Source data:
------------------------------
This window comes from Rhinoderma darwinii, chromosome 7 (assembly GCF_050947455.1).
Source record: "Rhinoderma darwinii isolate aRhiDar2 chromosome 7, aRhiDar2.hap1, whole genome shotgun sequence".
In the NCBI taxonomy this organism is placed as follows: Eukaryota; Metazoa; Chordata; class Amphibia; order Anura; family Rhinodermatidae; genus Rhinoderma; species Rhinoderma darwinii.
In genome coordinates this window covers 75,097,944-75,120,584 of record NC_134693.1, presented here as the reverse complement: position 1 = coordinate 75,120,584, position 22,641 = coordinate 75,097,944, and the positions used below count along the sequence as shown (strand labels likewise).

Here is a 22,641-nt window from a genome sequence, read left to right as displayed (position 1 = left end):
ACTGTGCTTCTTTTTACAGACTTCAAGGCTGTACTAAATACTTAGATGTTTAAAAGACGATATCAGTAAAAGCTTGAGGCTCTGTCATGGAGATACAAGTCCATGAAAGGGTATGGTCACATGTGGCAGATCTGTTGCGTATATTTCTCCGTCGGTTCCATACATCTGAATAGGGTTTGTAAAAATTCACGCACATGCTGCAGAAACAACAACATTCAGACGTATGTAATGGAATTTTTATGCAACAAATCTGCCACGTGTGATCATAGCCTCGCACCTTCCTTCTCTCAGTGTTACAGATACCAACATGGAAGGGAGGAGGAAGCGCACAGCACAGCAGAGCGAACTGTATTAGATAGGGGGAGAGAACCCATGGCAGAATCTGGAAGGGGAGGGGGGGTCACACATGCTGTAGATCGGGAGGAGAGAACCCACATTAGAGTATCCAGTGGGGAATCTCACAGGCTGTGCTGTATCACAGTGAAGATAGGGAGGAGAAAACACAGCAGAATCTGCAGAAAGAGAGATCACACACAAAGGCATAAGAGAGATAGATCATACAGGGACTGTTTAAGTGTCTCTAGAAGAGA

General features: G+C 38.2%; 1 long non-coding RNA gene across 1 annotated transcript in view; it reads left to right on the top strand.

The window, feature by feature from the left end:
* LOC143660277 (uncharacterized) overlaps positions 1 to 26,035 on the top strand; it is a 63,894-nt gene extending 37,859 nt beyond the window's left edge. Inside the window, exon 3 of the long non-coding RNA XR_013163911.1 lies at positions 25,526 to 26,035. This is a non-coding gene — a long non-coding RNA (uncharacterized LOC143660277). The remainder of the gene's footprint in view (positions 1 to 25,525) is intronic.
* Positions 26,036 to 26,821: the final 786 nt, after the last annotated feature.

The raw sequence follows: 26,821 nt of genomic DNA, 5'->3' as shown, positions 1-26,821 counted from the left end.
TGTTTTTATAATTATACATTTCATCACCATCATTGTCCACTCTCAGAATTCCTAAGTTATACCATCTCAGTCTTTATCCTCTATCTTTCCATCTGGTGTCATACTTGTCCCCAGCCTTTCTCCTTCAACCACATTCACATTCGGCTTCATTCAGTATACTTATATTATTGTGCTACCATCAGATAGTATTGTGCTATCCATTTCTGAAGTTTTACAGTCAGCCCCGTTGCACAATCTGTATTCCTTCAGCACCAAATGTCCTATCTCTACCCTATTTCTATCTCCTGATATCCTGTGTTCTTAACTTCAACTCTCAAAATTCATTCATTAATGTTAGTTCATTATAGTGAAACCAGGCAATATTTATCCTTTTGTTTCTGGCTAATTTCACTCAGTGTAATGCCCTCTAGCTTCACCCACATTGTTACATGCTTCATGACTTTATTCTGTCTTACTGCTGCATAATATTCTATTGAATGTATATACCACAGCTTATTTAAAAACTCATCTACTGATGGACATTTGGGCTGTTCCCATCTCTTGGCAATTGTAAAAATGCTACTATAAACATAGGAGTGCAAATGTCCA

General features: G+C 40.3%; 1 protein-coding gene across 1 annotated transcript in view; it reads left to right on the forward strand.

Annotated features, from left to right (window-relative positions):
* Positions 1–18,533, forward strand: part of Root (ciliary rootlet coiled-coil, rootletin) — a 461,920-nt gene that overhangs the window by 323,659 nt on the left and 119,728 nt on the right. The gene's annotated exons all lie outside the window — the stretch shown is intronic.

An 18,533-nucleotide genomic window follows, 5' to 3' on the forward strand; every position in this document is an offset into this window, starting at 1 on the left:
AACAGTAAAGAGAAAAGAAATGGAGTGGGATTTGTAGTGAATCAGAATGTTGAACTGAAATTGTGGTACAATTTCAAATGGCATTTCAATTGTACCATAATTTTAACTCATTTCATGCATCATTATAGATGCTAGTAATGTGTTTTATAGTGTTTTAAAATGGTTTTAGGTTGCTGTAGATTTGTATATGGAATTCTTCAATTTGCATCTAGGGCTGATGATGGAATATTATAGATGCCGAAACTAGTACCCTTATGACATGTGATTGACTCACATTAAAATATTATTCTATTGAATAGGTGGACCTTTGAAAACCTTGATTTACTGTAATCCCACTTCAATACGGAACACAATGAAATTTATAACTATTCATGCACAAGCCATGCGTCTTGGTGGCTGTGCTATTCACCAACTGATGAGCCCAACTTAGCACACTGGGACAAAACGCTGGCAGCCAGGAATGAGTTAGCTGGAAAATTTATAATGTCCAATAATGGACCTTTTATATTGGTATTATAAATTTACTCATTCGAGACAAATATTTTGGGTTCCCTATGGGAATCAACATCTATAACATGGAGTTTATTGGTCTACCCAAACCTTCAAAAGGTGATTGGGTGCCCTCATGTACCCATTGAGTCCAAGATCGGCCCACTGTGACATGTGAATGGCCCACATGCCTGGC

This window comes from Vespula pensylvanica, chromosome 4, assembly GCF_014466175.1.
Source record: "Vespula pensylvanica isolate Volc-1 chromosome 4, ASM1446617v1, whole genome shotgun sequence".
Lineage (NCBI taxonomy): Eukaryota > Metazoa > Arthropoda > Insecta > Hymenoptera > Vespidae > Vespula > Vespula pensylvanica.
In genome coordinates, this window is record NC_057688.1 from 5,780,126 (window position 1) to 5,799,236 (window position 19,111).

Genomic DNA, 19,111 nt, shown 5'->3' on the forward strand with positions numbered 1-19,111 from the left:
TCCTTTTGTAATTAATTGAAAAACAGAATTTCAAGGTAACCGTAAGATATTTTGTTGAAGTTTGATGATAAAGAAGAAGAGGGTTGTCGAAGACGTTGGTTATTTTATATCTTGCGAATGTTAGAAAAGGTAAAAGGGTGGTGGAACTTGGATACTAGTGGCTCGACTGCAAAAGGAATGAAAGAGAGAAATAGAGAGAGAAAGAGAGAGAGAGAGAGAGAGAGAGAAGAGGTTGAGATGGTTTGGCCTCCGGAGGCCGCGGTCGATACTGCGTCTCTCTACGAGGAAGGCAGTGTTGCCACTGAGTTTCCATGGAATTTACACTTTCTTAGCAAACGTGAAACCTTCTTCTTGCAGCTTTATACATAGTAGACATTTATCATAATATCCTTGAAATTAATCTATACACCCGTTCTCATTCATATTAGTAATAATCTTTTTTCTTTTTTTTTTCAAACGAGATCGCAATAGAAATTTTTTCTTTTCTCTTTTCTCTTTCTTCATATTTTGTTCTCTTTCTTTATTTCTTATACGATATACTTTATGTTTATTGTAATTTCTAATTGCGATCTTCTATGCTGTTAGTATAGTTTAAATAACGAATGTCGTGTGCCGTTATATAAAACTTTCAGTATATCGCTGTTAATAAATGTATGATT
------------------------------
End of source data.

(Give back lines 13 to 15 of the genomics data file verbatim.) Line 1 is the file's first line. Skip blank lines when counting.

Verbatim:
General features: G+C 40.3%; 1 protein-coding gene across 1 annotated transcript in view; it reads left to right on the forward strand.

Annotated features, from left to right (window-relative positions):
* Positions 1–18,533, forward strand: part of Root (ciliary rootlet coiled-coil, rootletin) — a 461,920-nt gene that overhangs the window by 323,659 nt on the left and 119,728 nt on the right. The gene's annotated exons all lie outside the window — the stretch shown is intronic.